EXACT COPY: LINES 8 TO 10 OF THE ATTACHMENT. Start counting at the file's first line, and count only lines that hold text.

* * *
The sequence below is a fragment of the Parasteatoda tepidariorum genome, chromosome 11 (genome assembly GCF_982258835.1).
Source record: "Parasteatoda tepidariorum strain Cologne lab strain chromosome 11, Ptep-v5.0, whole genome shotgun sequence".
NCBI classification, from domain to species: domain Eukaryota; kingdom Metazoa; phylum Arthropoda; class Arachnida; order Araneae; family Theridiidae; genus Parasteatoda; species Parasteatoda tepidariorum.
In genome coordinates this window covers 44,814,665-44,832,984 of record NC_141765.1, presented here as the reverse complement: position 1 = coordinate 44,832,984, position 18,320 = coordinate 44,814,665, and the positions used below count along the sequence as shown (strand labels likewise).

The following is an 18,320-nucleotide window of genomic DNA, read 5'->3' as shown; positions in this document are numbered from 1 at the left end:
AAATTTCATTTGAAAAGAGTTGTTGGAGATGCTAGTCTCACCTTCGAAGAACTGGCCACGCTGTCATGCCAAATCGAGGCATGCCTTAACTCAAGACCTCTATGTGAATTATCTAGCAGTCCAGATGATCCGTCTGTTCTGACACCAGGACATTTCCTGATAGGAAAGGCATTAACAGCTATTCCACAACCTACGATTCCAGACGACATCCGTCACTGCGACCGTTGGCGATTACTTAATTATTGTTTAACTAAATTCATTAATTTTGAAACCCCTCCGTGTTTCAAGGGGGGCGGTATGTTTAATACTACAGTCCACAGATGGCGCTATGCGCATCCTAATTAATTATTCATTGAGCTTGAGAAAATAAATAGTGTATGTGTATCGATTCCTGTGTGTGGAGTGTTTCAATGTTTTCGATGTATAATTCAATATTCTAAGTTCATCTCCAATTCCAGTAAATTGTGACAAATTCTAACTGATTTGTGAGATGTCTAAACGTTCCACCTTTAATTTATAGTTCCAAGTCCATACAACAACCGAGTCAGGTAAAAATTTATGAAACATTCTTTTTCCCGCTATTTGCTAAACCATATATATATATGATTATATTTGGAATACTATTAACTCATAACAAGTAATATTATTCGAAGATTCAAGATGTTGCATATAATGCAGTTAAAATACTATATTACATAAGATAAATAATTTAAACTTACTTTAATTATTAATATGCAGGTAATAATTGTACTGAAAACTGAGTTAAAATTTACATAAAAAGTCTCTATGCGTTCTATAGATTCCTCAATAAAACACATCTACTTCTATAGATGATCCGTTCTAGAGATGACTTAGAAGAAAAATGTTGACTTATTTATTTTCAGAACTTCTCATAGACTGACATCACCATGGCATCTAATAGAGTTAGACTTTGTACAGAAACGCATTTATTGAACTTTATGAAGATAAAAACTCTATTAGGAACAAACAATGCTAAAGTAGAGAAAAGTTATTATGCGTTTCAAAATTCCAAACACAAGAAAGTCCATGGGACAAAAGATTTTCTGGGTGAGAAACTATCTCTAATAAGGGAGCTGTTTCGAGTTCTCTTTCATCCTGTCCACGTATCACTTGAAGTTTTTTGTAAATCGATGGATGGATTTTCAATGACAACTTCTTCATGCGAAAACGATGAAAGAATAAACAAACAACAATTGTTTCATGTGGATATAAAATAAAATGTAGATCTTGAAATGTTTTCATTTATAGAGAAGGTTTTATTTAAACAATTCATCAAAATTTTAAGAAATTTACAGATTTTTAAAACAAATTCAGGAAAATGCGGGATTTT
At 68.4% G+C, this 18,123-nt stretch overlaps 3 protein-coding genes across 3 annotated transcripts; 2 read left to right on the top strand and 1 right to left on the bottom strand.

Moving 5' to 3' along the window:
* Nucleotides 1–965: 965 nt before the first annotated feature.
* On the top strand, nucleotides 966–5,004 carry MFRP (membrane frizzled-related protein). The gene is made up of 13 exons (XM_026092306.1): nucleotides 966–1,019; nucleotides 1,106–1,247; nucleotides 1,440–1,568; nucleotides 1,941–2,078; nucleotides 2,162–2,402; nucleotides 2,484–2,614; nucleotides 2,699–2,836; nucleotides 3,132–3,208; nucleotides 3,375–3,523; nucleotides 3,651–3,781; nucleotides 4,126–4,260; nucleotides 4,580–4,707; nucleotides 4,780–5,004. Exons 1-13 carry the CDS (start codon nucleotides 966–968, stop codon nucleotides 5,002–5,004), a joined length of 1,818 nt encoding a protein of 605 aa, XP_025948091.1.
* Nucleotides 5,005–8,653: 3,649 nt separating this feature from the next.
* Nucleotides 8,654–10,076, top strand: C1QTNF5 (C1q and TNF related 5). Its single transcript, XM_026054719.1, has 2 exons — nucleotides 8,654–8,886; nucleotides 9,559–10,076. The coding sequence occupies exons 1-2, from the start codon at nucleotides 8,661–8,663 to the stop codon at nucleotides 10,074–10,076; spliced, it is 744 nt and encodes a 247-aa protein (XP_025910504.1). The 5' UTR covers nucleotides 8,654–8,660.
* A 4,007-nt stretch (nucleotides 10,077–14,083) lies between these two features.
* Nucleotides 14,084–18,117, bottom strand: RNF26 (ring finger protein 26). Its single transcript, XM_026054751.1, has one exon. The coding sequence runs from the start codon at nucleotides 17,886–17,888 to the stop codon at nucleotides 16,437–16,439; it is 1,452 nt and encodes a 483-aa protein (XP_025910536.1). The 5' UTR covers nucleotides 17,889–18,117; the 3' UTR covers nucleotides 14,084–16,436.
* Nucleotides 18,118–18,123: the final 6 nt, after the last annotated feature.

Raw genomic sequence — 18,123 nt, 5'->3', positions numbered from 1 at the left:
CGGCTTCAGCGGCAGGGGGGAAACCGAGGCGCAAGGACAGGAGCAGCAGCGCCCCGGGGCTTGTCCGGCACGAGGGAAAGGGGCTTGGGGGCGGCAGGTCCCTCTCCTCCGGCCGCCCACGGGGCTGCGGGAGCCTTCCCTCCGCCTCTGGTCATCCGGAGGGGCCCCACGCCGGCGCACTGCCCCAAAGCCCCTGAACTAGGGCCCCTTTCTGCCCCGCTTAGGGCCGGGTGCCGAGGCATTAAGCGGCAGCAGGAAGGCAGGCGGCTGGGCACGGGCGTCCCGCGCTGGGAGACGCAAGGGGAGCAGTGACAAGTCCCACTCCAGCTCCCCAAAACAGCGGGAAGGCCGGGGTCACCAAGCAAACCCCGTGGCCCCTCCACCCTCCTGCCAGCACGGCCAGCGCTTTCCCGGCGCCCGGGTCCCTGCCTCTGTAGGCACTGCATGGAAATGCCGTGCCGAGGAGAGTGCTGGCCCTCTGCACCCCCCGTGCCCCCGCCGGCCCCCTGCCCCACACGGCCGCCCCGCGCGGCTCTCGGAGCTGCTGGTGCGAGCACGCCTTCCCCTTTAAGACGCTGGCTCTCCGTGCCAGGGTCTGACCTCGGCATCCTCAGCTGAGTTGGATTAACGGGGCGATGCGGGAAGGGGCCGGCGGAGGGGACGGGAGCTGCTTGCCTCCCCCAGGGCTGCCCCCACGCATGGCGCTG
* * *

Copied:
Moving 5' to 3' along the window:
* Nucleotides 1–965: 965 nt before the first annotated feature.
* On the top strand, nucleotides 966–5,004 carry MFRP (membrane frizzled-related protein). The gene is made up of 13 exons (XM_026092306.1): nucleotides 966–1,019; nucleotides 1,106–1,247; nucleotides 1,440–1,568; nucleotides 1,941–2,078; nucleotides 2,162–2,402; nucleotides 2,484–2,614; nucleotides 2,699–2,836; nucleotides 3,132–3,208; nucleotides 3,375–3,523; nucleotides 3,651–3,781; nucleotides 4,126–4,260; nucleotides 4,580–4,707; nucleotides 4,780–5,004. Exons 1-13 carry the CDS (start codon nucleotides 966–968, stop codon nucleotides 5,002–5,004), a joined length of 1,818 nt encoding a protein of 605 aa, XP_025948091.1.